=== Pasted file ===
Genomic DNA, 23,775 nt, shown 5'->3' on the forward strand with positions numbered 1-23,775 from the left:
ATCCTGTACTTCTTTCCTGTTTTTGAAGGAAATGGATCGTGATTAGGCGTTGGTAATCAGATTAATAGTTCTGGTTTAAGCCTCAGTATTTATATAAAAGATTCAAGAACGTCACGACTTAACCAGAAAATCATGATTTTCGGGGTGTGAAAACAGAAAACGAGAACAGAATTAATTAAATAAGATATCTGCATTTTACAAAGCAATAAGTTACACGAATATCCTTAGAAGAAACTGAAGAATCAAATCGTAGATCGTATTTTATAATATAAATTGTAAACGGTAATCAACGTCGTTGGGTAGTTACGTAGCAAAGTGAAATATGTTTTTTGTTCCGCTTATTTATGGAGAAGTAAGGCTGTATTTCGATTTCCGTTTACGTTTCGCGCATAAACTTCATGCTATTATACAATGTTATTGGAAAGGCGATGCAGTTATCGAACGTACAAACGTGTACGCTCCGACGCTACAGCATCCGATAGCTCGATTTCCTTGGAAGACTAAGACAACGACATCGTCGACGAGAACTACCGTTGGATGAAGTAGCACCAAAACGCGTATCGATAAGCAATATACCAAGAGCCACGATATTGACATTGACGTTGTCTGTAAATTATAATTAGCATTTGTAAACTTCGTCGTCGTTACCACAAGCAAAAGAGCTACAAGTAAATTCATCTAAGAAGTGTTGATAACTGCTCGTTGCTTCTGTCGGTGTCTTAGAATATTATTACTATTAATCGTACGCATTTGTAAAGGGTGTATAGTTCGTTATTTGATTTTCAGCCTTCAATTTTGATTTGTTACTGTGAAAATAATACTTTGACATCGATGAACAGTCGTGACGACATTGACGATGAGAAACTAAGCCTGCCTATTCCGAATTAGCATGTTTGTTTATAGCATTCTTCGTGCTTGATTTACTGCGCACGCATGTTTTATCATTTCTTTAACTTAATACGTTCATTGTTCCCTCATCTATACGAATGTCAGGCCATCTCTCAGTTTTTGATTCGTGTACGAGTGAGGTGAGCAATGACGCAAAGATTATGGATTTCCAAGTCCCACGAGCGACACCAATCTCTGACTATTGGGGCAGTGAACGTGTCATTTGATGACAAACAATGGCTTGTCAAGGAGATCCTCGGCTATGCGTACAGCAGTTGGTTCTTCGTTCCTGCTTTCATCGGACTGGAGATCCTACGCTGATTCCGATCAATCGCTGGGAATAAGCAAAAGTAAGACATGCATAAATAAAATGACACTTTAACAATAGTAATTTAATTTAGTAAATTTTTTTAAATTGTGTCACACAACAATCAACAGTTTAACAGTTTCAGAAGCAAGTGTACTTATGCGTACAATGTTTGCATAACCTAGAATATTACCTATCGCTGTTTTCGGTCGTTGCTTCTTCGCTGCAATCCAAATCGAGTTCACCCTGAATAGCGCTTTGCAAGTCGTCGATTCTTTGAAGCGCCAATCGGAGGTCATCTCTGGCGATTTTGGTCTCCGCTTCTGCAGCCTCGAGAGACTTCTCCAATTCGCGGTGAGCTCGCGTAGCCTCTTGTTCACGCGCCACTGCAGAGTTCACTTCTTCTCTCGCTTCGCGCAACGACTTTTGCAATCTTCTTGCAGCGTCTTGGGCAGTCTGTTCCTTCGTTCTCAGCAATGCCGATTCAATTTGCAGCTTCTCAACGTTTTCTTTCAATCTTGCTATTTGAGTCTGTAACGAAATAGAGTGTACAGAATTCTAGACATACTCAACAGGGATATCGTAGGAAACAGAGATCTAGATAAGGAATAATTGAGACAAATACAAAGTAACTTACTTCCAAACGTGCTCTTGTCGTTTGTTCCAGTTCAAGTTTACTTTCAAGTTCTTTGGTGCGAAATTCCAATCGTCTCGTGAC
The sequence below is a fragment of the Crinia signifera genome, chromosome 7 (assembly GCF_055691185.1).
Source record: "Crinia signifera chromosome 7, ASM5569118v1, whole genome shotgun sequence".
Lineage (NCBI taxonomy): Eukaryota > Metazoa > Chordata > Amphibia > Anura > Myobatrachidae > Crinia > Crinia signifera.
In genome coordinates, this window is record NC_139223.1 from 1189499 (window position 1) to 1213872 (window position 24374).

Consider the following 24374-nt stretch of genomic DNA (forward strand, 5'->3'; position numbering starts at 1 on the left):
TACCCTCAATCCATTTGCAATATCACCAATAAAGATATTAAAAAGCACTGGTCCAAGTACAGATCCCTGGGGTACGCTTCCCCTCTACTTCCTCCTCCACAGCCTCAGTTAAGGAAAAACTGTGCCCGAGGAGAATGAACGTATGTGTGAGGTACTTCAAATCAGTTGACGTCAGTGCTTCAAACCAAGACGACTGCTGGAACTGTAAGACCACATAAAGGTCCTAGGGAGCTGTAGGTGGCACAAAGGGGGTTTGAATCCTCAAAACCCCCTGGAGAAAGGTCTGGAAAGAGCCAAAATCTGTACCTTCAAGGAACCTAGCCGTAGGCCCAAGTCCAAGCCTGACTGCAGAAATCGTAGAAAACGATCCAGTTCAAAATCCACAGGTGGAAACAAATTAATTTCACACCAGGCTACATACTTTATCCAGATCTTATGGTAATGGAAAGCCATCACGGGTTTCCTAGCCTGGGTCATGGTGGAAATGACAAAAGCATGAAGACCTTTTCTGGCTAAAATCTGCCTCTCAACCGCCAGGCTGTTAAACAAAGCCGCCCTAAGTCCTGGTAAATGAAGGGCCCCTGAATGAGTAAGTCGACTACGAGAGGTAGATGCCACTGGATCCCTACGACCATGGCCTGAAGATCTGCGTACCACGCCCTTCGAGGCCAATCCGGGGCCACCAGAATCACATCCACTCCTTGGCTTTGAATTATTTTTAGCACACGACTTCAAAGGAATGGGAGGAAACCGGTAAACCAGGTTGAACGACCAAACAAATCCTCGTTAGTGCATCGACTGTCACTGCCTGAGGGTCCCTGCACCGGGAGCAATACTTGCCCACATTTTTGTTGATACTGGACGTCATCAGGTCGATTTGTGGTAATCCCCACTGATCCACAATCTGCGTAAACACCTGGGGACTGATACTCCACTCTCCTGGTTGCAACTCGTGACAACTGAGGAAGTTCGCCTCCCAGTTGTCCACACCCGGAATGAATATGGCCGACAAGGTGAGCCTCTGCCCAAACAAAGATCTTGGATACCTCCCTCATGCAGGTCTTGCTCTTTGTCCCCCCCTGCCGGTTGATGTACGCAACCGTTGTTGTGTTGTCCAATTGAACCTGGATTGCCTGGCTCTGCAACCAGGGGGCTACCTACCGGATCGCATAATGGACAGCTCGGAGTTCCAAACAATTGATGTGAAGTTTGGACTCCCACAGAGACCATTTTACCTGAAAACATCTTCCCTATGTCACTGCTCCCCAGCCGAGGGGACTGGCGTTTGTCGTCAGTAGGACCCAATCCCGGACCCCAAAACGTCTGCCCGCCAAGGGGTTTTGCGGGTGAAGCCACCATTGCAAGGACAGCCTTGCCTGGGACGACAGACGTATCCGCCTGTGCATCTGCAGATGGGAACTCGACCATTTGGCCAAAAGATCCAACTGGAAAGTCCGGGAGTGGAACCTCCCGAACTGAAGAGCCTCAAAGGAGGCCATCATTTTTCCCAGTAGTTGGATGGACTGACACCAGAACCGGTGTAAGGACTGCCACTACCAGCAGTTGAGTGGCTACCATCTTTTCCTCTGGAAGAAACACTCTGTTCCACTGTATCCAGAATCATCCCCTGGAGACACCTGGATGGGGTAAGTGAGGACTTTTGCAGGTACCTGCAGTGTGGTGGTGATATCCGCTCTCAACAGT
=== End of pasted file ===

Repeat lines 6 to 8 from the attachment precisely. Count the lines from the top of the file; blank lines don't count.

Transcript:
In genome coordinates, this window is record NC_139223.1 from 1189499 (window position 1) to 1213872 (window position 24374).

Consider the following 24374-nt stretch of genomic DNA (forward strand, 5'->3'; position numbering starts at 1 on the left):
TACCCTCAATCCATTTGCAATATCACCAATAAAGATATTAAAAAGCACTGGTCCAAGTACAGATCCCTGGGGTACGCTTCCCCTCTACTTCCTCCTCCACAGCCTCAGTTAAGGAAAAACTGTGCCCGAGGAGAATGAACGTATGTGTGAGGTACTTCAAATCAGTTGACGTCAGTGCTTCAAACCAAGACGACTGCTGGAACTGTAAGACCACATAAAGGTCCTAGGGAGCTGTAGGTGGCACAAAGGGGGTTTGAATCCTCAAAACCCCCTGGAGAAAGGTCTGGAAAGAGCCAAAATCTGTACCTTCAAGGAACCTAGCCGTAGGCCCAAGTCCAAGCCTGACTGCAGAAATCGTAGAAAACGATCCAGTTCAAAATCCACAGGTGGAAACAAATTAATTTCACACCAGGCTACATACTTTATCCAGATCTTATGGTAATGGAAAGCCATCACGGGTTTCCTAGCCTGGGTCATGGTGGAAATGACAAAAGCATGAAGACCTTTTCTGGCTAAAATCTGCCTCTCAACCGCCAGGCTGTTAAACAAAGCCGCCCTAAGTCCTGGTAAATGAAGGGCCCCTGAATGAGTAAGTCGACTACGAGAGGTAGATGCCACTGGATCCCTACGACCATGGCCTGAAGATCTGCGTACCACGCCCTTCGAGGCCAATCCGGGGCCACCAGAATCACATCCACTCCTTGGCTTTGAATTATTTTTAGCACACGACTTCAAAGGAATGGGAGGAAACCGGTAAACCAGGTTGAACGACCAAACAAATCCTCGTTAGTGCATCGACTGTCACTGCCTGAGGGTCCCTGCACCGGGAGCAATACTTGCCCACATTTTTGTTGATACTGGACGTCATCAGGTCGATTTGTGGTAATCCCCACTGATCCACAATCTGCGTAAACACCTGGGGACTGATACTCCACTCTCCTGGTTGCAACTCGTGACAACTGAGGAAGTTCGCCTCCCAGTTGTCCACACCCGGAATGAATATGGCCGACAAGGTGAGCCTCTGCCCAAACAAAGATCTTGGATACCTCCCTCATGCAGGTCTTGCTCTTTGTCCCCCCCTGCCGGTTGATGTACGCAACCGTTGTTGTGTTGTCCAATTGAACCTGGATTGCCTGGCTCTGCAACCAGGGGGCTACCTACCGGATCGCATAATGGACAGCTCGGAGTTCCAAACAATTGATGTGAAGTTTGGACTCCCACAGAGACCATTTTACCTGAAAACATCTTCCCTATGTCACTGCTCCCCAGCCGAGGGGACTGGCGTTTGTCGTCAGTAGGACCCAATCCCGGACCCCAAAACGTCTGCCCGCCAAGGGGTTTTGCGGGTGAAGCCACCATTGCAAGGACAGCCTTGCCTGGGACGACAGACGTATCCGCCTGTGCATCTGCAGATGGGAACTCGACCATTTGGCCAAAAGATCCAACTGGAAAGTCCGGGAGTGGAACCTCCCGAACTGAAGAGCCTCAAAGGAGGCCATCATTTTTCCCAGTAGTTGGATGGACTGACACCAGAACCGGTGTAAGGACTGCCACTACCAGCAGTTGAGTGGCTACCATCTTTTCCTCTGGAAGAAACACTCTGTTCCACTGTATCCAGAATCATCCCCTGGAGACACCTGGATGGGGTAAGTGAGGACTTTTGCAGGTACCTGCAGTGTGGTGGTGATATCCGCTCTCAACAGT